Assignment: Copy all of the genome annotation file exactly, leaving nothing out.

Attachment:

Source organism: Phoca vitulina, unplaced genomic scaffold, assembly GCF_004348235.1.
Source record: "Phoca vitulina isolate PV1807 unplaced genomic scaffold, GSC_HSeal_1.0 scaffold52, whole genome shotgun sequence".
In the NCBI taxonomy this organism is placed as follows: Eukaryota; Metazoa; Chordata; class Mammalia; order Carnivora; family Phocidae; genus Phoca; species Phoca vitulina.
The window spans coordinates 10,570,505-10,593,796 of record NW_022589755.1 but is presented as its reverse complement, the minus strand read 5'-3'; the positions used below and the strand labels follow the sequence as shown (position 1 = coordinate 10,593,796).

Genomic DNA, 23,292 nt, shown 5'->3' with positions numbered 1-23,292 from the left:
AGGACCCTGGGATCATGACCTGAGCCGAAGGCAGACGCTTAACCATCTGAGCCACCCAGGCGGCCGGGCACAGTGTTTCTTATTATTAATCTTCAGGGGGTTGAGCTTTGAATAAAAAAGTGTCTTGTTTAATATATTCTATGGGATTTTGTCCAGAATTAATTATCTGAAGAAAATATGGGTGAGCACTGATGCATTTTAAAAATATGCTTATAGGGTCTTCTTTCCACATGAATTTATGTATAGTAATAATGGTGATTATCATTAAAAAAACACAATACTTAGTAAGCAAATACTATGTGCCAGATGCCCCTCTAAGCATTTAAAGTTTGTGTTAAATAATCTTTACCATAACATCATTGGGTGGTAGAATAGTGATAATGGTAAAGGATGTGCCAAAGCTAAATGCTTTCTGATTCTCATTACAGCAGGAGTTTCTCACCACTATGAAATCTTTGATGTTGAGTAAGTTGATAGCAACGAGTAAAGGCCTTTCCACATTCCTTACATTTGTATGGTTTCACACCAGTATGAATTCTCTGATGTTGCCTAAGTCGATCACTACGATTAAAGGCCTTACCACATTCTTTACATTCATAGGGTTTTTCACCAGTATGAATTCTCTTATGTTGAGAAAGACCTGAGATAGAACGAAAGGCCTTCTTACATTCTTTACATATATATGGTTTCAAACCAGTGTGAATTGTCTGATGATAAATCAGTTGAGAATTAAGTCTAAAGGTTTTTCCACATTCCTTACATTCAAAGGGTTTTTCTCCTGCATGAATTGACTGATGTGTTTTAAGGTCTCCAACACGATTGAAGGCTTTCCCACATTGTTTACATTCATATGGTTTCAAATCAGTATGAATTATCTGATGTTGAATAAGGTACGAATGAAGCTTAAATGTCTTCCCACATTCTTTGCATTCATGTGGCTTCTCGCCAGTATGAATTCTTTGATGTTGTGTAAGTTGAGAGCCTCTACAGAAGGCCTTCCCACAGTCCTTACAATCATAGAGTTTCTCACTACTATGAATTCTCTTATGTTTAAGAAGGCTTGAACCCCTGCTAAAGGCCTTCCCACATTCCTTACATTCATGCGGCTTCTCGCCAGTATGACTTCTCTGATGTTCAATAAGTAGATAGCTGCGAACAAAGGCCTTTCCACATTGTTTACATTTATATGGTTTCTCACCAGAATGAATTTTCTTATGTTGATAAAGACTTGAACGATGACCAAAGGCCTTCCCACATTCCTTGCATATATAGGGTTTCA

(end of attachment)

Source organism: Phoca vitulina, unplaced genomic scaffold, assembly GCF_004348235.1.
Source record: "Phoca vitulina isolate PV1807 unplaced genomic scaffold, GSC_HSeal_1.0 scaffold52, whole genome shotgun sequence".
In the NCBI taxonomy this organism is placed as follows: Eukaryota; Metazoa; Chordata; class Mammalia; order Carnivora; family Phocidae; genus Phoca; species Phoca vitulina.
The window spans coordinates 10,570,505-10,593,796 of record NW_022589755.1 but is presented as its reverse complement, the minus strand read 5'-3'; the positions used below and the strand labels follow the sequence as shown (position 1 = coordinate 10,593,796).

Genomic DNA, 23,292 nt, shown 5'->3' with positions numbered 1-23,292 from the left:
AGGACCCTGGGATCATGACCTGAGCCGAAGGCAGACGCTTAACCATCTGAGCCACCCAGGCGGCCGGGCACAGTGTTTCTTATTATTAATCTTCAGGGGGTTGAGCTTTGAATAAAAAAGTGTCTTGTTTAATATATTCTATGGGATTTTGTCCAGAATTAATTATCTGAAGAAAATATGGGTGAGCACTGATGCATTTTAAAAATATGCTTATAGGGTCTTCTTTCCACATGAATTTATGTATAGTAATAATGGTGATTATCATTAAAAAAACACAATACTTAGTAAGCAAATACTATGTGCCAGATGCCCCTCTAAGCATTTAAAGTTTGTGTTAAATAATCTTTACCATAACATCATTGGGTGGTAGAATAGTGATAATGGTAAAGGATGTGCCAAAGCTAAATGCTTTCTGATTCTCATTACAGCAGGAGTTTCTCACCACTATGAAATCTTTGATGTTGAGTAAGTTGATAGCAACGAGTAAAGGCCTTTCCACATTCCTTACATTTGTATGGTTTCACACCAGTATGAATTCTCTGATGTTGCCTAAGTCGATCACTACGATTAAAGGCCTTACCACATTCTTTACATTCATAGGGTTTTTCACCAGTATGAATTCTCTTATGTTGAGAAAGACCTGAGATAGAACGAAAGGCCTTCTTACATTCTTTACATATATATGGTTTCAAACCAGTGTGAATTGTCTGATGATAAATCAGTTGAGAATTAAGTCTAAAGGTTTTTCCACATTCCTTACATTCAAAGGGTTTTTCTCCTGCATGAATTGACTGATGTGTTTTAAGGTCTCCAACACGATTGAAGGCTTTCCCACATTGTTTACATTCATATGGTTTCAAATCAGTATGAATTATCTGATGTTGAATAAGGTACGAATGAAGCTTAAATGTCTTCCCACATTCTTTGCATTCATGTGGCTTCTCGCCAGTATGAATTCTTTGATGTTGTGTAAGTTGAGAGCCTCTACAGAAGGCCTTCCCACAGTCCTTACAATCATAGAGTTTCTCACTACTATGAATTCTCTTATGTTTAAGAAGGCTTGAACCCCTGCTAAAGGCCTTCCCACATTCCTTACATTCATGCGGCTTCTCGCCAGTATGACTTCTCTGATGTTCAATAAGTAGATAGCTGCGAACAAAGGCCTTTCCACATTGTTTACATTTATATGGTTTCTCACCAGAATGAATTTTCTTATGTTGATAAAGACTTGAACGATGACCAAAGGCCTTCCCACATTCCTTGCATATATAGGGTTTCA